On Saturday, I walked out into my backyard to do some weeding, and encountered the following sight:
That, friends, is what you call a good old fashioned swarm of bees. Swarming is a natural bee behavior at this time of the year, usually due to population growth and crowded conditions in a hive. Swarming is how bee populations multiply — basically the queen takes off with a significant portion of the worker bees (and a few lazy drones), leaving those behind to raise a new queen.
Unless someone else's hive or a nearby feral colony swarmed and they just happened to pick a beekeepers yard to land in (highly unlikely), these are probably bees from my hive. I'll find out when I get time to inspect my hive this week, weather cooperating. Rather than fret about that, I immediately called our swarm list coordinator at the Pikes Peak Beekeepers Association to see if anyone on the list wanted to come capture the bees. (Considering that 10 to 12,000 new bees and queen costs about $80, catching a swarm with a queen and more than double that amount of workers for free is a good deal.)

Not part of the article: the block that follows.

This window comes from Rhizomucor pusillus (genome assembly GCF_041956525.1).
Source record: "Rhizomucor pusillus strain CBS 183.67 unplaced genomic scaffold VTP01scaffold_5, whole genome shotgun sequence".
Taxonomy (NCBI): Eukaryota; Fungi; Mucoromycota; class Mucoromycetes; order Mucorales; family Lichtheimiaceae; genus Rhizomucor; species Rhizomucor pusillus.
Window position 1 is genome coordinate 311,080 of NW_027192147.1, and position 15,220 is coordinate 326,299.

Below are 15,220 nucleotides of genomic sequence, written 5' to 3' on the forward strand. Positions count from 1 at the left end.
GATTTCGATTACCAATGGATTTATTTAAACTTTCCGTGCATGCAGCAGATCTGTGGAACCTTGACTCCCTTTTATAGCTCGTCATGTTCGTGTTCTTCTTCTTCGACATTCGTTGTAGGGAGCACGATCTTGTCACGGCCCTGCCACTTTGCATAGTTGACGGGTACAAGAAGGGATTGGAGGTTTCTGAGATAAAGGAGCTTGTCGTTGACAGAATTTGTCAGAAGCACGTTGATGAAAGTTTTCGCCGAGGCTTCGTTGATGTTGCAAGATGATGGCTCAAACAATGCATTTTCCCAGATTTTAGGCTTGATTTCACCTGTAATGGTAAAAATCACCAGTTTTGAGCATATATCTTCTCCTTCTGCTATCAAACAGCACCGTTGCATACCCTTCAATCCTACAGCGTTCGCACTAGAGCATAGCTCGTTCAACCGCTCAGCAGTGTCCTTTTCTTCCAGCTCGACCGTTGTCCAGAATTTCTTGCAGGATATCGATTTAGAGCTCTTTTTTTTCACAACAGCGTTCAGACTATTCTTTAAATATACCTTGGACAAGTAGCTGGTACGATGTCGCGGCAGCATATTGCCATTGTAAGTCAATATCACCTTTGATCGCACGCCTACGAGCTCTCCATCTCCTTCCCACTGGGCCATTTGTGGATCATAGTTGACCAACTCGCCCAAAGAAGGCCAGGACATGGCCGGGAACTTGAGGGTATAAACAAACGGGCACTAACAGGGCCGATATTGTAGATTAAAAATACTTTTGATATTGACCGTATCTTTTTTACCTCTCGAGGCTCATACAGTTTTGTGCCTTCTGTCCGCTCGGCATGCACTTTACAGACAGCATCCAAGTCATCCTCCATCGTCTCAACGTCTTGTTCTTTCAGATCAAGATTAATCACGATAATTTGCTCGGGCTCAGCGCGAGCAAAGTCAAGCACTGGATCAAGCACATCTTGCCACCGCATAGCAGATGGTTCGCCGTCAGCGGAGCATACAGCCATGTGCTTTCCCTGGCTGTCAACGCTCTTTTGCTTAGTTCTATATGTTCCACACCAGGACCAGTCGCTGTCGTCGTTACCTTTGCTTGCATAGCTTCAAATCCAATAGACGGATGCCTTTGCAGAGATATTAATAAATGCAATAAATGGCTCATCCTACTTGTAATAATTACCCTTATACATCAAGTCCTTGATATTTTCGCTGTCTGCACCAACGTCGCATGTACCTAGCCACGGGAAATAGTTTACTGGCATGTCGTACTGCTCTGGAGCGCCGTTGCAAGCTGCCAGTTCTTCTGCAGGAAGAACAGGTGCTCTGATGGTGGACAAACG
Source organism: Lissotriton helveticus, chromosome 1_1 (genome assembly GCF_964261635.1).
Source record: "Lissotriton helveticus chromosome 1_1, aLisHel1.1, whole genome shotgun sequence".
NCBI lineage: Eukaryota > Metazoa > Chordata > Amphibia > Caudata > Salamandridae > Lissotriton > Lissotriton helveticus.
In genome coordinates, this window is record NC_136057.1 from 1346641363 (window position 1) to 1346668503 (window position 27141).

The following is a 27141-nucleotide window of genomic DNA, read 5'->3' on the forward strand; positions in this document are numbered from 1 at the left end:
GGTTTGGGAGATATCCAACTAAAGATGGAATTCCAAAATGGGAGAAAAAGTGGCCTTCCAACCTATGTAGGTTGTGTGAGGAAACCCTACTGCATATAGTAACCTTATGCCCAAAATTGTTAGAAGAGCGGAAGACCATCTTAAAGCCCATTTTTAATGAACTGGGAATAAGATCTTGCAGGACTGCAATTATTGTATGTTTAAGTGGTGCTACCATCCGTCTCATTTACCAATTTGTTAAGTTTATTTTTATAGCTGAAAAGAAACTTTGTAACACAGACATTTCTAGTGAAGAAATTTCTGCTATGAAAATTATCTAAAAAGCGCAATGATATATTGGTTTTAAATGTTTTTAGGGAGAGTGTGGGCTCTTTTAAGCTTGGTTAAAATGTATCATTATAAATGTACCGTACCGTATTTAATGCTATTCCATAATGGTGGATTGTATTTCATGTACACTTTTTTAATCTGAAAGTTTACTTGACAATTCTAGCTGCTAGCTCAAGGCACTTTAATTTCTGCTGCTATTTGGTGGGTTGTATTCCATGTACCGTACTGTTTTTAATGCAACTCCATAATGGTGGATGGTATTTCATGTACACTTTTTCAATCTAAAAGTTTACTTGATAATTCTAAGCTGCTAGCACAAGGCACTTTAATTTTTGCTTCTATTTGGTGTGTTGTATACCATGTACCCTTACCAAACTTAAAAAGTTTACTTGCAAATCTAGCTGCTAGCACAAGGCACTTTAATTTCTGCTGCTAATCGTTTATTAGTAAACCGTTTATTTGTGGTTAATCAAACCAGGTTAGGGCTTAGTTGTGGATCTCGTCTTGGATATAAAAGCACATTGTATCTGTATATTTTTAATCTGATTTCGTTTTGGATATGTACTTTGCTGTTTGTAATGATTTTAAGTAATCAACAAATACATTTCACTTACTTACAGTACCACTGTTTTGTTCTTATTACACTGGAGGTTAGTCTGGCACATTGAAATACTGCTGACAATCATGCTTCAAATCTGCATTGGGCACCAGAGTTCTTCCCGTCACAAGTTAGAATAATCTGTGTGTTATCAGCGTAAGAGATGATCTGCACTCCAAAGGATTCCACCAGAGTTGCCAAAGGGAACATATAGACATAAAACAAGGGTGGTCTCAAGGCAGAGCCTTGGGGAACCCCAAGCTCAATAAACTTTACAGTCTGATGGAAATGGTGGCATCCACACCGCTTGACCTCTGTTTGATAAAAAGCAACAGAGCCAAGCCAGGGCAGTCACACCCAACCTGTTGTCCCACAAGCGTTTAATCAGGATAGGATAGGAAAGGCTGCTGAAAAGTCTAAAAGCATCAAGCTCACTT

My friend Matt from the club called back before the coordinator, and agreed to help me capture the bees and install them into a new hive box for a neighbor. Once recaptured, you cannot re-install them from the hive from which they swarmed — they'll just take off again (remember, it was already crowded). Generally, you want to move as quick as possible to capture a swarm, because at any moment, a scout could return and announce a new home and they'll all take off. Contrary to what you see in cartoons, bee swarms are actually quite docile, because prior to leaving, they gorge on honey for the trip. Also, aside from being protective of the queen, they aren't really defending a hive comprised of brood (eggs and babies). Prior to gearing up, we actually walked directly up to the bee beard and checked it out with no stings sustained.
So, the lesson here, kids, is to not freak out if on some fine spring day you find a swarm of bees in your yard. Calmly call the club and wait for someone to show up to capture it for you. There are several folks each season awaiting free bees via this process, and to them, what you perceive as a crisis is just business as usual.